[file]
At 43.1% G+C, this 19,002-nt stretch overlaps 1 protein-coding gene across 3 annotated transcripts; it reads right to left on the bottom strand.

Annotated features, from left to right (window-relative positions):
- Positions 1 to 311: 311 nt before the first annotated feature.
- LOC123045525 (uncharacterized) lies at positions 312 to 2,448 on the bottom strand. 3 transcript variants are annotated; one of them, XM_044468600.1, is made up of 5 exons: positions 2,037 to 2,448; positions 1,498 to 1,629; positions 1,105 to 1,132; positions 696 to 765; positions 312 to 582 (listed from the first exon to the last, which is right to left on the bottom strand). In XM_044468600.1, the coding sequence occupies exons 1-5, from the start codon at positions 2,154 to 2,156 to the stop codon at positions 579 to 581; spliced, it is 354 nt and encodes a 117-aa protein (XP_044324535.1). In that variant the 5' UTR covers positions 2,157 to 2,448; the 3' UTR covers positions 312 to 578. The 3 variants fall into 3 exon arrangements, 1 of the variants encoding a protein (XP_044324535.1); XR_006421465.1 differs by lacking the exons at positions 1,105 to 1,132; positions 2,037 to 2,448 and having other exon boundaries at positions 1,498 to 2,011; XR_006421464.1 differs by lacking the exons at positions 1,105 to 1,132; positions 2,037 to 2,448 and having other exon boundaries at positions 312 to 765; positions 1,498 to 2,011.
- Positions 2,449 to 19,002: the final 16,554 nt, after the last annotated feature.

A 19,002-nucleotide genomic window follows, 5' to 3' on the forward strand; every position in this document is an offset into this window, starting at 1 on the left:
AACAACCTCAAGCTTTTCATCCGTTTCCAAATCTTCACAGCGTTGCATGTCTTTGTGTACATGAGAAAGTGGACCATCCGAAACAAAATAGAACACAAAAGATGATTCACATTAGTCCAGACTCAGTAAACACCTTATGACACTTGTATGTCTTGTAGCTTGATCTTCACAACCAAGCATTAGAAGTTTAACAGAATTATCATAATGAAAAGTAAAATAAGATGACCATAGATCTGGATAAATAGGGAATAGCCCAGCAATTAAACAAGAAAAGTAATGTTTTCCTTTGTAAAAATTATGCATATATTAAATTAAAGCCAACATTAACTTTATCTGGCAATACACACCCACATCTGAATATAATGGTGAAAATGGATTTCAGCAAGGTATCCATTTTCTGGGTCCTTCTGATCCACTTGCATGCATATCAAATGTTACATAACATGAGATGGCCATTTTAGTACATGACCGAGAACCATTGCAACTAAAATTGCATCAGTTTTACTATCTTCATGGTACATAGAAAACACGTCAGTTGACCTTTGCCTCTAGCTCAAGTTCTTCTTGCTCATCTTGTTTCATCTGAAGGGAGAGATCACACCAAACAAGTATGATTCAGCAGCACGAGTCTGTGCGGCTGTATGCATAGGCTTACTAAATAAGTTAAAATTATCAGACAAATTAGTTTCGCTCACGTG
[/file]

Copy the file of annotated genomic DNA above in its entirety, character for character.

At 43.1% G+C, this 19,002-nt stretch overlaps 1 protein-coding gene across 3 annotated transcripts; it reads right to left on the bottom strand.

Annotated features, from left to right (window-relative positions):
- Positions 1 to 311: 311 nt before the first annotated feature.
- LOC123045525 (uncharacterized) lies at positions 312 to 2,448 on the bottom strand. 3 transcript variants are annotated; one of them, XM_044468600.1, is made up of 5 exons: positions 2,037 to 2,448; positions 1,498 to 1,629; positions 1,105 to 1,132; positions 696 to 765; positions 312 to 582 (listed from the first exon to the last, which is right to left on the bottom strand). In XM_044468600.1, the coding sequence occupies exons 1-5, from the start codon at positions 2,154 to 2,156 to the stop codon at positions 579 to 581; spliced, it is 354 nt and encodes a 117-aa protein (XP_044324535.1). In that variant the 5' UTR covers positions 2,157 to 2,448; the 3' UTR covers positions 312 to 578. The 3 variants fall into 3 exon arrangements, 1 of the variants encoding a protein (XP_044324535.1); XR_006421465.1 differs by lacking the exons at positions 1,105 to 1,132; positions 2,037 to 2,448 and having other exon boundaries at positions 1,498 to 2,011; XR_006421464.1 differs by lacking the exons at positions 1,105 to 1,132; positions 2,037 to 2,448 and having other exon boundaries at positions 312 to 765; positions 1,498 to 2,011.
- Positions 2,449 to 19,002: the final 16,554 nt, after the last annotated feature.

A 19,002-nucleotide genomic window follows, 5' to 3' on the forward strand; every position in this document is an offset into this window, starting at 1 on the left:
AACAACCTCAAGCTTTTCATCCGTTTCCAAATCTTCACAGCGTTGCATGTCTTTGTGTACATGAGAAAGTGGACCATCCGAAACAAAATAGAACACAAAAGATGATTCACATTAGTCCAGACTCAGTAAACACCTTATGACACTTGTATGTCTTGTAGCTTGATCTTCACAACCAAGCATTAGAAGTTTAACAGAATTATCATAATGAAAAGTAAAATAAGATGACCATAGATCTGGATAAATAGGGAATAGCCCAGCAATTAAACAAGAAAAGTAATGTTTTCCTTTGTAAAAATTATGCATATATTAAATTAAAGCCAACATTAACTTTATCTGGCAATACACACCCACATCTGAATATAATGGTGAAAATGGATTTCAGCAAGGTATCCATTTTCTGGGTCCTTCTGATCCACTTGCATGCATATCAAATGTTACATAACATGAGATGGCCATTTTAGTACATGACCGAGAACCATTGCAACTAAAATTGCATCAGTTTTACTATCTTCATGGTACATAGAAAACACGTCAGTTGACCTTTGCCTCTAGCTCAAGTTCTTCTTGCTCATCTTGTTTCATCTGAAGGGAGAGATCACACCAAACAAGTATGATTCAGCAGCACGAGTCTGTGCGGCTGTATGCATAGGCTTACTAAATAAGTTAAAATTATCAGACAAATTAGTTTCGCTCACGTG